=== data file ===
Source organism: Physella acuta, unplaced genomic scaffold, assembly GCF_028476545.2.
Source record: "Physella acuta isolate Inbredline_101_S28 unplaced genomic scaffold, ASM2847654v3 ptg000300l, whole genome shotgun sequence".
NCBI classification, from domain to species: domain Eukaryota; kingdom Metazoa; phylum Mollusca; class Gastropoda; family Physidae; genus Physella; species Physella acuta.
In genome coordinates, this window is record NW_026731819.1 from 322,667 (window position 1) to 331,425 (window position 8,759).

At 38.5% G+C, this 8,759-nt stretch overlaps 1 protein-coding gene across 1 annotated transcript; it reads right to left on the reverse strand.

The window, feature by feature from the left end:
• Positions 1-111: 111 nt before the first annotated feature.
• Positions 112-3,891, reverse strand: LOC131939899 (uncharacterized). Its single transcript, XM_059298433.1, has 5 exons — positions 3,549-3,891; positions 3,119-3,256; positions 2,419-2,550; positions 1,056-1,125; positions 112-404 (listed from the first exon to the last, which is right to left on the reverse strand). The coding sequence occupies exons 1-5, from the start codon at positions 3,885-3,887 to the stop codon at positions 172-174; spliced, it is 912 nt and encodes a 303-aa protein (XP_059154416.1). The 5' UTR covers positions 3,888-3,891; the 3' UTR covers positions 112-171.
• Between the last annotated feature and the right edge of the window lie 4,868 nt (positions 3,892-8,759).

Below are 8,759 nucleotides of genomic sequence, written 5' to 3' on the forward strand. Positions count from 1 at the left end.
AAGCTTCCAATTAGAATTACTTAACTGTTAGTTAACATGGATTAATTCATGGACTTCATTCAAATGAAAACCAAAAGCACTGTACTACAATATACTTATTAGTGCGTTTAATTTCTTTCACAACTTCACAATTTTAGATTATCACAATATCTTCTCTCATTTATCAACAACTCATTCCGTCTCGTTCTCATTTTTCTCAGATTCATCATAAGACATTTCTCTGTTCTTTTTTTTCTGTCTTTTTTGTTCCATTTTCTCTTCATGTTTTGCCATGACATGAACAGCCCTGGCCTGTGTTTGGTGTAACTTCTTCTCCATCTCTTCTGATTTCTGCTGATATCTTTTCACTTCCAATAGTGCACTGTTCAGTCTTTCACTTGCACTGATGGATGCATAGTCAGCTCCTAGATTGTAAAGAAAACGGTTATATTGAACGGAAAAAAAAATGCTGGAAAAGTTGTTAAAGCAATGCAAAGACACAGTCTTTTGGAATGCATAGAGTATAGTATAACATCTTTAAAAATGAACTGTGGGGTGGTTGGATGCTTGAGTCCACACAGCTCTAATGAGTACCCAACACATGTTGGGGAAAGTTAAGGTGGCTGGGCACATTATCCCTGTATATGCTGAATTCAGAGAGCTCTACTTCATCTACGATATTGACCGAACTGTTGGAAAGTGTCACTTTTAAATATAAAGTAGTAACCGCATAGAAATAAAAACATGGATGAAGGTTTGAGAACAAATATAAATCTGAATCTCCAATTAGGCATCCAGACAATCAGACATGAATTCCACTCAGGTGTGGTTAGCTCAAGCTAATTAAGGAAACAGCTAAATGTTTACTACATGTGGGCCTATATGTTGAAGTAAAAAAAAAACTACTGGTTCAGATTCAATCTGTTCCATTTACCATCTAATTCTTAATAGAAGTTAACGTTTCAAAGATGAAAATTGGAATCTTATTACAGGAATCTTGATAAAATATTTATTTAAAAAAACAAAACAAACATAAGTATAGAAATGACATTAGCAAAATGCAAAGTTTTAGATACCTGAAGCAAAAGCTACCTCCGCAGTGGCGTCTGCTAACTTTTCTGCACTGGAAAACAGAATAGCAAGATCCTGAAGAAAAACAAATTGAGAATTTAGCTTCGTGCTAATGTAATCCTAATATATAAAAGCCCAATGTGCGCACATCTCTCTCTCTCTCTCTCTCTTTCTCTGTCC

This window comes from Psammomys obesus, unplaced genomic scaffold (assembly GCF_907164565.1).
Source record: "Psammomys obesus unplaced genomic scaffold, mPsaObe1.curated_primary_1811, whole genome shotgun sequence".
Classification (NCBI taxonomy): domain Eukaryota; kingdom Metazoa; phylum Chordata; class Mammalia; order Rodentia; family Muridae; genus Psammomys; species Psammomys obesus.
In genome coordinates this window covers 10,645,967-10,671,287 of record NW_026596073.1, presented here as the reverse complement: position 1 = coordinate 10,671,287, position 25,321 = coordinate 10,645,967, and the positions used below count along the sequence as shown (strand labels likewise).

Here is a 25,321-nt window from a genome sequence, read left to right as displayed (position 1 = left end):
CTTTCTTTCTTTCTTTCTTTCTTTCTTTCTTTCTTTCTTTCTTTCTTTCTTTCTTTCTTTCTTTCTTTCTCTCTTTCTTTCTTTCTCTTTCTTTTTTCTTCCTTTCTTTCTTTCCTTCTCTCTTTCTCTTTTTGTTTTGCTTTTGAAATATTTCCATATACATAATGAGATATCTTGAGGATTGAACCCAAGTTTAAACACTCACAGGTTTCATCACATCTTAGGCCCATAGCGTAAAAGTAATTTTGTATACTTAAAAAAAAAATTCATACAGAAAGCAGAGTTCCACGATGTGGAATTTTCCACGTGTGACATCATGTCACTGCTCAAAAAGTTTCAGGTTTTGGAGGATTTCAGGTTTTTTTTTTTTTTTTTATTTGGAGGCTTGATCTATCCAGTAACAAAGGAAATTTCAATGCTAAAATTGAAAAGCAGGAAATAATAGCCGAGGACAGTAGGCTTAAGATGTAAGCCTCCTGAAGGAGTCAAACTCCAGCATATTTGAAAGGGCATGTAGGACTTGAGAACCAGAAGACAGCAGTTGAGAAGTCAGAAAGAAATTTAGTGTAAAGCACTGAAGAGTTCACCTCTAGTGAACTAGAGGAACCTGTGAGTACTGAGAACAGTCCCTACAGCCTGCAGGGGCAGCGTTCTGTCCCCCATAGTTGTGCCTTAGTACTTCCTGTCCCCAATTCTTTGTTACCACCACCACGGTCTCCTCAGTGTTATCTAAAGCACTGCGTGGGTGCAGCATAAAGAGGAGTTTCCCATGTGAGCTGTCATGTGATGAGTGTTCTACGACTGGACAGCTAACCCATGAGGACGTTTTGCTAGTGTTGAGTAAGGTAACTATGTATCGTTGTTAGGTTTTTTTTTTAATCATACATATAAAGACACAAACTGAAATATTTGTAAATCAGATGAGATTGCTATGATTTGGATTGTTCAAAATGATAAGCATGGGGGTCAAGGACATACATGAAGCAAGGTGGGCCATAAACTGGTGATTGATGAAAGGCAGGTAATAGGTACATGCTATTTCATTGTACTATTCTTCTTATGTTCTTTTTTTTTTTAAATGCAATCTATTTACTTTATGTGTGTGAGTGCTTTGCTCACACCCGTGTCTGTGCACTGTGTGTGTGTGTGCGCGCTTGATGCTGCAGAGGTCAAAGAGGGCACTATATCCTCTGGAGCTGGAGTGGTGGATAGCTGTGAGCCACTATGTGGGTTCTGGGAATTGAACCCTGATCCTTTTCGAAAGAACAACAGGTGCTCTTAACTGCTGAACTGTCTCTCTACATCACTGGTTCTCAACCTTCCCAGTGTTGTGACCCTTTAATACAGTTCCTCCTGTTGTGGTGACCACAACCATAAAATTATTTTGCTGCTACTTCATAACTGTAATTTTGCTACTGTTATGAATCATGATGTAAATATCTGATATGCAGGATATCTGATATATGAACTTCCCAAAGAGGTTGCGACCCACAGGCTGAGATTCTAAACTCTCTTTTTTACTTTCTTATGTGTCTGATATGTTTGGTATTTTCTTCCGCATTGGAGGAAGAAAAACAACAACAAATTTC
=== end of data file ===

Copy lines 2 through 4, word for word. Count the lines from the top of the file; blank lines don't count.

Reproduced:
Source record: "Physella acuta isolate Inbredline_101_S28 unplaced genomic scaffold, ASM2847654v3 ptg000300l, whole genome shotgun sequence".
NCBI classification, from domain to species: domain Eukaryota; kingdom Metazoa; phylum Mollusca; class Gastropoda; family Physidae; genus Physella; species Physella acuta.
In genome coordinates, this window is record NW_026731819.1 from 322,667 (window position 1) to 331,425 (window position 8,759).